The California governor was glib, to be sure, but he turned out to be all fluff — unable to answer questions that he surely saw coming, like why people are fleeing his state or why gasoline prices are $4.85 a gallon compared to $3.17 in Florida and $3.25 nationwide.   

Asked if the president’s cognitive decline meant he should not run again, Newsom dismissed the question out of hand and pledged not just his loyalty to the Biden-Harris ticket but also his enthusiasm for their reelection. Given that Newsom is indeed building a stealth campaign and that the vast majority of Democrats feel Biden is too old to run again, his commitment to the incumbent seemed insincere if not downright absurd. 

Newsom smirked and laughed throughout, while engaging in petty and personal attacks on DeSantis; perhaps he considers Florida’s governor a possible rival down the road.  Many of his jabs were simply not true.


For instance, he claimed that DeSantis implemented a more heavy-handed approach to COVID restrictions than he had; DeSantis countered, claiming (accurately) that beaches and schools in California were kept closed much longer than in Florida. Newsom also said that Florida had suffered a much higher death toll from the pandemic. That claim was debunked by numbers presented by debate host Hannity; in fact, the two states’ records were remarkably similar.

Newsom tried to claim that California’s tax policy is less regressive than Florida’s and that the middle-class was better off as a result; that is tough to argue since the Sunshine State has zero income tax and California boasts the 49th highest rate in the U.S.  DeSantis countered that California’s higher cost of living hurts middle class residents, which is true. 

The debate was a good one for DeSantis, whose campaign has struggled over the past few months. As an early challenger to former president Donald Trump and one with a terrific CV, DeSantis was pummeled by the media and also by Trump. Thursday’s debate should help stabilize his campaign, not only because he came prepared and outperformed expectations, but also because the audience was reminded that he has governed Florida well.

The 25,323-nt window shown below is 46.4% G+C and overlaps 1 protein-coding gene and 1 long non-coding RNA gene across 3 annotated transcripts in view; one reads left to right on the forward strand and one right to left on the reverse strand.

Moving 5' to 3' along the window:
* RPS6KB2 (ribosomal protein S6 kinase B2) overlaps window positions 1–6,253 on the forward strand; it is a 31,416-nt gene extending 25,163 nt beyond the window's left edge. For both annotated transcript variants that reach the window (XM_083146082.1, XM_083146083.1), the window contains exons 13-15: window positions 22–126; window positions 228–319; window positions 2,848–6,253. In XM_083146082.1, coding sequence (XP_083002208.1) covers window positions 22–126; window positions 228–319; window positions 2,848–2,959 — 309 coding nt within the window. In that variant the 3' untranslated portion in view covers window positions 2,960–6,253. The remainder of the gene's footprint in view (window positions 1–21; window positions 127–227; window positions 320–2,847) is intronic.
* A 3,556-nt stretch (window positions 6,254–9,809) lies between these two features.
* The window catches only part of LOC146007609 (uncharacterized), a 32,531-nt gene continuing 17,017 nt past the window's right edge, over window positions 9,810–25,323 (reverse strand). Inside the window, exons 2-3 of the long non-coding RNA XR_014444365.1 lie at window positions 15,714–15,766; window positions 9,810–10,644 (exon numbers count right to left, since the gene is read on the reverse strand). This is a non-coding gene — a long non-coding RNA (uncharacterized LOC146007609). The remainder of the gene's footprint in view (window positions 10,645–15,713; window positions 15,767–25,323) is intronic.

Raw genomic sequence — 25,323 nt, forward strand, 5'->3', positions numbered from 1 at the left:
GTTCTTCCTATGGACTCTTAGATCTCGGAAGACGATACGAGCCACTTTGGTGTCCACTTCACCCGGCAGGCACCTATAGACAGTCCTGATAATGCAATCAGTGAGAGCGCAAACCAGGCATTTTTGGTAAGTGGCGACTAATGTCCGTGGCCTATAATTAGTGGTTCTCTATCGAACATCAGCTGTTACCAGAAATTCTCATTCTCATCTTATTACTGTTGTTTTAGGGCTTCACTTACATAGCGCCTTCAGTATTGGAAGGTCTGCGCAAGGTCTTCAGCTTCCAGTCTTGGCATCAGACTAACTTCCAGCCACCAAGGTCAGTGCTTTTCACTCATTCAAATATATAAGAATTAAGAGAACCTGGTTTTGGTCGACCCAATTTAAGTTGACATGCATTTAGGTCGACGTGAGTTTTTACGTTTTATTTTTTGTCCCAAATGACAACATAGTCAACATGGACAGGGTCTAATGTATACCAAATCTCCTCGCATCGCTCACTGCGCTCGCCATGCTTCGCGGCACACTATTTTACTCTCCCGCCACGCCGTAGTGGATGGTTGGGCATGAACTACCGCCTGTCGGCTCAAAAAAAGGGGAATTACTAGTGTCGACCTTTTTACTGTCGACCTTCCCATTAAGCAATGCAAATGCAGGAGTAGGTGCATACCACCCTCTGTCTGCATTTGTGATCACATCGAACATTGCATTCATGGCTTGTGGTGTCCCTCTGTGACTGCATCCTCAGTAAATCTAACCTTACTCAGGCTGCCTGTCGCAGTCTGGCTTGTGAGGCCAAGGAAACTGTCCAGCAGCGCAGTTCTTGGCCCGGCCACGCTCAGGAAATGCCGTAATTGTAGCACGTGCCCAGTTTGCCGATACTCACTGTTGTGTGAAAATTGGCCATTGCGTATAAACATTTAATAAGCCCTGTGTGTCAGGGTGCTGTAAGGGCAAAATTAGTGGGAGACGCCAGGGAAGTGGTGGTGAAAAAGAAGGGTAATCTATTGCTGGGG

When discussing crime, the governor noted that he had removed from office two “Soros-backed DAs” that were not enforcing the law. On China, he reminded the audience that he has passed a law banning the sale of farmland to Chinese buyers and also ejected Confucius Institutes from Florida’s universities. When discussing the war in Gaza, he also told of having sent planes to rescue some 700 Americans trapped in Israel after the Hamas massacre on October 7.

He also spoke knowingly and powerfully about Newsom’s climate agenda, which is causing the price of electricity to soar in California and also leading to rolling brownouts. 


One of DeSantis’ best moments came when he recalled: “I was talking to a fella who had made the move from California to Florida. He was telling me that Florida’s much better governed, safer, better budget, lower taxes. Then he paused and said ‘by the way, I’m Gavin Newsom’s father-in-law.’”

Early in the evening, Newsom declared, “Neither of us will be the nominee for president”; he may be right but for many watching, the only person on that stage who has the chops to do the job is Ron DeSantis.